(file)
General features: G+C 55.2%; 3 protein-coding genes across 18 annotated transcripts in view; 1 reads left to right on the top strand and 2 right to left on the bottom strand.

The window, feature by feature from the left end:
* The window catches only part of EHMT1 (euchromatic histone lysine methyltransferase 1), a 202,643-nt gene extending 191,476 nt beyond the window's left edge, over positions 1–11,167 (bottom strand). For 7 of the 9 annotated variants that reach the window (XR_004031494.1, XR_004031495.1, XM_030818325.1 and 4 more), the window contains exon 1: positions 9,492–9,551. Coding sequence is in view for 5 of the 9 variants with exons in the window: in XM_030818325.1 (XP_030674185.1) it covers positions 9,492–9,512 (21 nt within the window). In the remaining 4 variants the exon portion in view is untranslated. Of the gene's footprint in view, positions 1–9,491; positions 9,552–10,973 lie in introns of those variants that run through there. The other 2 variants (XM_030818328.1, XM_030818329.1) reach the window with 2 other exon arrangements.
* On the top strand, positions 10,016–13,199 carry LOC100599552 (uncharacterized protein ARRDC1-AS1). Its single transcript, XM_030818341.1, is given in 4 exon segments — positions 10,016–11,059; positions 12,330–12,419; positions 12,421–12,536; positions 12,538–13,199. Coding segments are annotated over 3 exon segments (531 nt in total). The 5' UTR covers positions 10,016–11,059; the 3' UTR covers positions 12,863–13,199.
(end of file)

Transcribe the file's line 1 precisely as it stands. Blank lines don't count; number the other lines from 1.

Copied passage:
General features: G+C 55.2%; 3 protein-coding genes across 18 annotated transcripts in view; 1 reads left to right on the top strand and 2 right to left on the bottom strand.